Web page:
Considerations To Take If Your AC Uses R-22
Central air conditioning units are a necessity in maintaining a comfortable indoor environment in our homes. But sadly, most people do not fully appreciate their value. These systems serve us by helping maintain a cool temperature inside our homes during humid and blistering hot summers. However, if your unit is older than 15 years, and it breaks down during this season, then you have a huge decision to make. You will have to choose whether to repair or replace it.
The US government passed a mandatory regulation that requires R-22 refrigerants to be phased out. This regulation means that you will have to install a newer model air conditioning system in your home if yours uses this refrigerant. There are several reasons why this will happen, and we will explain all of them in this article.
When Will R-22 Phaseout Be Completed In The United States?
- When Will R-22 Phaseout Be Completed In The United States?
- Is R-22 Refrigerant Still Available In Connecticut?
- What Is The Damage Caused To The Environment By R-22?
- Comparison Of The Energy Efficiency Of R-22 Vs. R-410a
- What Is The Cost Of R-22 Per Pound In 2019?
- Air Conditioning Savings And HVAC Tax Credit 2019
R-22 is the substance that air conditioners use for refrigeration. In old cooling units, this substance used to be the manufacturers refrigerant of choice. This refrigerant worked perfectly in helping air conditioners extract warm air from the indoors and pumping it outside the house. That is why manufacturers widely adopted it for use in air conditioning systems.
However, R-22 has since fallen out of favor since it negatively affects the environment. HVAC manufacturers have already invested vast amounts of money in the research and development of a better refrigerant to replace R-22. The United States government has placed stringent regulations on the manufacturing of this refrigerant. By January 1, 2020, it will be punishable by law if you are caught manufacturing or trying to import R-22 into the United States.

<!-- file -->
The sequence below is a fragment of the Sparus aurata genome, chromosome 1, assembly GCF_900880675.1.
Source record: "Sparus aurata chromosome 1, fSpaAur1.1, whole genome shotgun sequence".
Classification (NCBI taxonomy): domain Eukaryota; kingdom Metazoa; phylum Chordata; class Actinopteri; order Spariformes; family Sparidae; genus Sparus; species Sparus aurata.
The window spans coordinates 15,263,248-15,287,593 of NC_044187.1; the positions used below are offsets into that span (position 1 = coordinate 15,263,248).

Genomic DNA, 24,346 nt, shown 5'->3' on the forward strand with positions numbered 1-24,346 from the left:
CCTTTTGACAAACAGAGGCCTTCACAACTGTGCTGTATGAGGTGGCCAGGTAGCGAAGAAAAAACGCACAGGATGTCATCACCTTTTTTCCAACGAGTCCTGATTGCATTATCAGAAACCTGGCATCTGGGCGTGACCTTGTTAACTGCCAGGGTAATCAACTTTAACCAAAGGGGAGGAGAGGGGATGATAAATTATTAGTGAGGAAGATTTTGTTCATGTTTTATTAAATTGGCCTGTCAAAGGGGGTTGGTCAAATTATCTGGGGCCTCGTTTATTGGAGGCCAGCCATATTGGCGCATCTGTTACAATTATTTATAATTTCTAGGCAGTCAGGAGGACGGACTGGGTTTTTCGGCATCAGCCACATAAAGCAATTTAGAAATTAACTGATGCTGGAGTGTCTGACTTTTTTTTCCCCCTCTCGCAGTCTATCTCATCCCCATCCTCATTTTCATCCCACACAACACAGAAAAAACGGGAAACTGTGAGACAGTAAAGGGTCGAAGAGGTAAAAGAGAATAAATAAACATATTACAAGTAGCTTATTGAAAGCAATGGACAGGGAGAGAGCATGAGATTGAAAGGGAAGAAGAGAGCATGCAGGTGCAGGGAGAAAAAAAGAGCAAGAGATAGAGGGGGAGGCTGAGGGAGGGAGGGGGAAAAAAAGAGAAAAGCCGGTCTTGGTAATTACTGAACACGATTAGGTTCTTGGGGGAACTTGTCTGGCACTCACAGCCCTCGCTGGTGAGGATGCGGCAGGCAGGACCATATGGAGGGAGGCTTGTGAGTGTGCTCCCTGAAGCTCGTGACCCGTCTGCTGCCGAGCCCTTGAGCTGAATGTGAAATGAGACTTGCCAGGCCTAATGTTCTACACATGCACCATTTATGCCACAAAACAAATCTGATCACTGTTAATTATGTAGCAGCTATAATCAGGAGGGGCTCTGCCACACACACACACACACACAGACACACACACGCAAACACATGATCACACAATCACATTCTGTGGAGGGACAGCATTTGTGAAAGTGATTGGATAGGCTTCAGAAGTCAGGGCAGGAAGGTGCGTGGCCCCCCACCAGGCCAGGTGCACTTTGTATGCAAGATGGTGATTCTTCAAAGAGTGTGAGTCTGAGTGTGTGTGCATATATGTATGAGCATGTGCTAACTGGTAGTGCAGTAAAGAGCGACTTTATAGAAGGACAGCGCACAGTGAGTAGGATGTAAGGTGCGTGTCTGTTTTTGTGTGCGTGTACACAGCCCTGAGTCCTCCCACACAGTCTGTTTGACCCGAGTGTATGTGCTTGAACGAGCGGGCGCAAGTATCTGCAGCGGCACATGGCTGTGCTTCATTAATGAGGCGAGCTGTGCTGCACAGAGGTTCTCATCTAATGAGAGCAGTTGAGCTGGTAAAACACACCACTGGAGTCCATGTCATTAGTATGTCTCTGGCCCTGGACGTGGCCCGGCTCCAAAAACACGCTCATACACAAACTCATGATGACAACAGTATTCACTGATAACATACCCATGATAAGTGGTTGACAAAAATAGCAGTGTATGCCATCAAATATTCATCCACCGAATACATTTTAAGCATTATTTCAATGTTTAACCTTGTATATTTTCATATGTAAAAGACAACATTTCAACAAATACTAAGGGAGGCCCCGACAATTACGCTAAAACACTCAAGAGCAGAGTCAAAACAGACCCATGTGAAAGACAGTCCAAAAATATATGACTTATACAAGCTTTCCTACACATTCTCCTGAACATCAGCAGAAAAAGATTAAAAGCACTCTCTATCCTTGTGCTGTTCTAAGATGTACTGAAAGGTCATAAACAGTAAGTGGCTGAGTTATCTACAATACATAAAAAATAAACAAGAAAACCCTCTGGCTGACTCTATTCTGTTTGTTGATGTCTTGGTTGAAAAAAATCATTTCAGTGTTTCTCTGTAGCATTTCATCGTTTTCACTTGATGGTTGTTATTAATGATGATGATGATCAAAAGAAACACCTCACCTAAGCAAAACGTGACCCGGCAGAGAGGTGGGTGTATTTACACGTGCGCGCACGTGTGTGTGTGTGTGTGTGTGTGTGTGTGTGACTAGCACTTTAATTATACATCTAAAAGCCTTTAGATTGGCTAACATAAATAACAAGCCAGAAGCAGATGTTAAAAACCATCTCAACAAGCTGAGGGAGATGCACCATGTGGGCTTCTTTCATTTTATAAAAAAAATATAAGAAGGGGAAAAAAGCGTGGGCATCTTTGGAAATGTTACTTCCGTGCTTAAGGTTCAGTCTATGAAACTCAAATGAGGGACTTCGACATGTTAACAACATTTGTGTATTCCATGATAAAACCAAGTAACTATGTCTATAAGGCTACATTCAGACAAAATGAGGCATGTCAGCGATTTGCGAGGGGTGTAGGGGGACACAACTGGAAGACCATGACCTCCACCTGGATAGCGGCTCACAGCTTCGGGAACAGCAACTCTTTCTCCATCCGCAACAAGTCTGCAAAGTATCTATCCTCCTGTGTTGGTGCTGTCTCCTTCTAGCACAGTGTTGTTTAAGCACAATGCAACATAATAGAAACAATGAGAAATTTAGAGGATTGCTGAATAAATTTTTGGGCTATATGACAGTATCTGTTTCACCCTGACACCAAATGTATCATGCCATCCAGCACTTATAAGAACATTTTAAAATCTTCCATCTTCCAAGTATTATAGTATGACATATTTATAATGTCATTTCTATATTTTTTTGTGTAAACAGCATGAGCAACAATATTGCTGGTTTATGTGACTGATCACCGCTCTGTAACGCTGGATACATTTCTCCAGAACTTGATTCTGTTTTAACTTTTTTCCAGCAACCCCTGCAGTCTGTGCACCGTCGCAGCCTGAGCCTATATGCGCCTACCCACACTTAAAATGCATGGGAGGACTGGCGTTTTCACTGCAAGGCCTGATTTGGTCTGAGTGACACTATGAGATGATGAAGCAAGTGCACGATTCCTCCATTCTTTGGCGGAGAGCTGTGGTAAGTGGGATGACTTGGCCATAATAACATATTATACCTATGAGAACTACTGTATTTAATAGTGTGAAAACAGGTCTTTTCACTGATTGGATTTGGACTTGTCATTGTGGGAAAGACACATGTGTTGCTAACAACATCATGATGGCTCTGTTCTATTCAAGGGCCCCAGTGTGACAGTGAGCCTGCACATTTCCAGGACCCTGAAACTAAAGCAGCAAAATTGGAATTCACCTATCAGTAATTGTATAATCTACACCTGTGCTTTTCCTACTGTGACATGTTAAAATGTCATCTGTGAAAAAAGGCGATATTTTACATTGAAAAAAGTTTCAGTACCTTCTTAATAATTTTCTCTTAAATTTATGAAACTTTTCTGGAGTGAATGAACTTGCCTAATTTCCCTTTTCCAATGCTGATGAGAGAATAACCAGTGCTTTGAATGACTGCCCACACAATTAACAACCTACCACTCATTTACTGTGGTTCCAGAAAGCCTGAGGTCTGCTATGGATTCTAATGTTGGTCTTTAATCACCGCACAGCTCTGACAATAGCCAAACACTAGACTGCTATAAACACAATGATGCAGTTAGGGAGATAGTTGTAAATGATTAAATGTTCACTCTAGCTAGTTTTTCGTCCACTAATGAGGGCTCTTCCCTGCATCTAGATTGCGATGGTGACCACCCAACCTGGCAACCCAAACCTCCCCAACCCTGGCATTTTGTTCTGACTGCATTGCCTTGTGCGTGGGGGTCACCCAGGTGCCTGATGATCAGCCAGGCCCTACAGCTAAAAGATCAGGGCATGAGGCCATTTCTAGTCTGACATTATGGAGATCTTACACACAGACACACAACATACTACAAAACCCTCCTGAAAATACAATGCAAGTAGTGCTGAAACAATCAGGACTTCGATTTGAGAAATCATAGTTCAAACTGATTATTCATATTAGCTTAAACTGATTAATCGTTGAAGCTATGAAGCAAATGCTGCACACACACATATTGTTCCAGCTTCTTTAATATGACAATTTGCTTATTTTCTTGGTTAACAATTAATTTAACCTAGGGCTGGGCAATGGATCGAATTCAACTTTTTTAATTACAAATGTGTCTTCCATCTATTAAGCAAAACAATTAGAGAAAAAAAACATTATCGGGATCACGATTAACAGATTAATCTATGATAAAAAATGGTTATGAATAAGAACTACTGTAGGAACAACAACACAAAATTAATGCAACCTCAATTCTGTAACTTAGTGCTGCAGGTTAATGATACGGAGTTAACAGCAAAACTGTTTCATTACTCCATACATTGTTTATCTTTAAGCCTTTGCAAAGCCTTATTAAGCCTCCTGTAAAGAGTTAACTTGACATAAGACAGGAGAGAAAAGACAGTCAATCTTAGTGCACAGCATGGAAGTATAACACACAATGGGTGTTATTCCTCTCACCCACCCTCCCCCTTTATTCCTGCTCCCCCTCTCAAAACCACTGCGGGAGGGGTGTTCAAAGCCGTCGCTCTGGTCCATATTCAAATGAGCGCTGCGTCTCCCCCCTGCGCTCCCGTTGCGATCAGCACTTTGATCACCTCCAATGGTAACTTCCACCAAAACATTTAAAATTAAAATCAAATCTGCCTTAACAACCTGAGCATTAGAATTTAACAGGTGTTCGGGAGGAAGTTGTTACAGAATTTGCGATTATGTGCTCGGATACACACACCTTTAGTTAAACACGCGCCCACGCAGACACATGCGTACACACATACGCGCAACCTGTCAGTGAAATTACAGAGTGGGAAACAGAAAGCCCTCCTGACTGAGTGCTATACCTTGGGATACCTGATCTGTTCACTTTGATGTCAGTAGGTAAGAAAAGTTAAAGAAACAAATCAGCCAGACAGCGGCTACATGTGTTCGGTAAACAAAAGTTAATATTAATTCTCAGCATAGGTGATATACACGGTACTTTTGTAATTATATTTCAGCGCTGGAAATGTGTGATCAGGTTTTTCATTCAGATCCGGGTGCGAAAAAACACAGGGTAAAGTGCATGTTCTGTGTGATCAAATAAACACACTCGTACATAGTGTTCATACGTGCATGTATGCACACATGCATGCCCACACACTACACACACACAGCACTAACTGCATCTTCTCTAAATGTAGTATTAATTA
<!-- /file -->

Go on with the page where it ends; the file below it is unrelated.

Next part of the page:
Is R-22 Refrigerant Still Available In Connecticut?
The answer is yes. R-22 is still available, but only until the end of 2019. However, until then, this substance will be costly to purchase. For instance, to refill your air conditioning unit, you may have to pay $2,000. R-22 refrigerant price, however, depends on the size of your system, meaning that you may have to pay even more. The larger your air conditioner is, the more you will pay to recharge it.
If you own a 5-ton air conditioning unit, you may have to pay upwards of $2,000 for a recharge. For your peace of mind, we recommend that you replace your older unit with a newer, more energy efficient one and avoid spending so much money recharging the old one.
We know that this might sound as bad news to many, but from the beginning of 2020, R-22 refrigerant will no longer be available. This aspect means that if you are still using the old HVAC system and it requires a refill, you will have no choice but to replace the unit with a new one. You should, therefore, take advantage of the lower prices of replacement ACs this year.
What Is The Damage Caused To The Environment By R-22?
Scientists discovered that R-22 has a huge negative impact on the environment. For this reason, the U.S. government placed a ban on this substance from being used as a refrigerant. R-22 contains hydrochlorofluorocarbons or HCFCs.
HCFCs are a chemical compound that is very harmful to the environment. These compounds are among those responsible for the damage caused to the ozone layer. The ozone layer is an invisible layer in the earth’s atmosphere that protects us from ultraviolet (UV) radiation. Due to pollutants such as HCFCs, a large hole had raptured in this layer. Therefore, there was an introduction of a ban on the use of the products that contained this chemical.
Since the commencement of the ban, there has been a reduction in the size of the hole, making the earth safer again from exposure to UV radiation. It is, therefore, vital that you play your part in protecting the environment by replacing your air conditioner with a newer and eco-friendly one that uses Puron (R-410a).
Comparison Of The Energy Efficiency Of R-22 Vs. R-410a